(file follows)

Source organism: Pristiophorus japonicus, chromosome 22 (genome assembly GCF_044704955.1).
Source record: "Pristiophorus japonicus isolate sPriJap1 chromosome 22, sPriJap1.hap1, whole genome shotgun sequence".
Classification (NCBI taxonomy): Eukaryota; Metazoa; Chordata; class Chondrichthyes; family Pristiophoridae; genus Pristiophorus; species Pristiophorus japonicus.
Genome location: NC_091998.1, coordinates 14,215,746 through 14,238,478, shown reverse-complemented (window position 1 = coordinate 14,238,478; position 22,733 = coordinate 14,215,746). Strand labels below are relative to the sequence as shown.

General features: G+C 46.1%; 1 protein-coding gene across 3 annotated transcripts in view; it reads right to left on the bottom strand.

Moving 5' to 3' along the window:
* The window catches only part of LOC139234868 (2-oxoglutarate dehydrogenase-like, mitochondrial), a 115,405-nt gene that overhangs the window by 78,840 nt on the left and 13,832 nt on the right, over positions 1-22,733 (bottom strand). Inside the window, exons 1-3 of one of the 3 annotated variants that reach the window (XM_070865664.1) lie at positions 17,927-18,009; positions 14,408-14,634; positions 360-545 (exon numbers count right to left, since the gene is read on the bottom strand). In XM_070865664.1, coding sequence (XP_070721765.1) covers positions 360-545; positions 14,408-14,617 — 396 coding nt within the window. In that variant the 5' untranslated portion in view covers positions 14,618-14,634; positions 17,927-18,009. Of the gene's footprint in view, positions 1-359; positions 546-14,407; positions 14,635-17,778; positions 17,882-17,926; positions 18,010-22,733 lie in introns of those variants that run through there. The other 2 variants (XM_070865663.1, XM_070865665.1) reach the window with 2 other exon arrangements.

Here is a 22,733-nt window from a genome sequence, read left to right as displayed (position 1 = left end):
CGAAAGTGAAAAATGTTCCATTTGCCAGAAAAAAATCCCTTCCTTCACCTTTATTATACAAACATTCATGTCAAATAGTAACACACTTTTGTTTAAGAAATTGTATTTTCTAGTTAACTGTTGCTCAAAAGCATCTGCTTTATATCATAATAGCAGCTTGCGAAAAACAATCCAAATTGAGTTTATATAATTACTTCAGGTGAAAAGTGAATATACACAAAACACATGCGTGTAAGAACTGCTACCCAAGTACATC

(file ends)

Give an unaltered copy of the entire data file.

Source organism: Pristiophorus japonicus, chromosome 22 (genome assembly GCF_044704955.1).
Source record: "Pristiophorus japonicus isolate sPriJap1 chromosome 22, sPriJap1.hap1, whole genome shotgun sequence".
Classification (NCBI taxonomy): Eukaryota; Metazoa; Chordata; class Chondrichthyes; family Pristiophoridae; genus Pristiophorus; species Pristiophorus japonicus.
Genome location: NC_091998.1, coordinates 14,215,746 through 14,238,478, shown reverse-complemented (window position 1 = coordinate 14,238,478; position 22,733 = coordinate 14,215,746). Strand labels below are relative to the sequence as shown.

General features: G+C 46.1%; 1 protein-coding gene across 3 annotated transcripts in view; it reads right to left on the bottom strand.

Moving 5' to 3' along the window:
* The window catches only part of LOC139234868 (2-oxoglutarate dehydrogenase-like, mitochondrial), a 115,405-nt gene that overhangs the window by 78,840 nt on the left and 13,832 nt on the right, over positions 1-22,733 (bottom strand). Inside the window, exons 1-3 of one of the 3 annotated variants that reach the window (XM_070865664.1) lie at positions 17,927-18,009; positions 14,408-14,634; positions 360-545 (exon numbers count right to left, since the gene is read on the bottom strand). In XM_070865664.1, coding sequence (XP_070721765.1) covers positions 360-545; positions 14,408-14,617 — 396 coding nt within the window. In that variant the 5' untranslated portion in view covers positions 14,618-14,634; positions 17,927-18,009. Of the gene's footprint in view, positions 1-359; positions 546-14,407; positions 14,635-17,778; positions 17,882-17,926; positions 18,010-22,733 lie in introns of those variants that run through there. The other 2 variants (XM_070865663.1, XM_070865665.1) reach the window with 2 other exon arrangements.

Here is a 22,733-nt window from a genome sequence, read left to right as displayed (position 1 = left end):
CGAAAGTGAAAAATGTTCCATTTGCCAGAAAAAAATCCCTTCCTTCACCTTTATTATACAAACATTCATGTCAAATAGTAACACACTTTTGTTTAAGAAATTGTATTTTCTAGTTAACTGTTGCTCAAAAGCATCTGCTTTATATCATAATAGCAGCTTGCGAAAAACAATCCAAATTGAGTTTATATAATTACTTCAGGTGAAAAGTGAATATACACAAAACACATGCGTGTAAGAACTGCTACCCAAGTACATC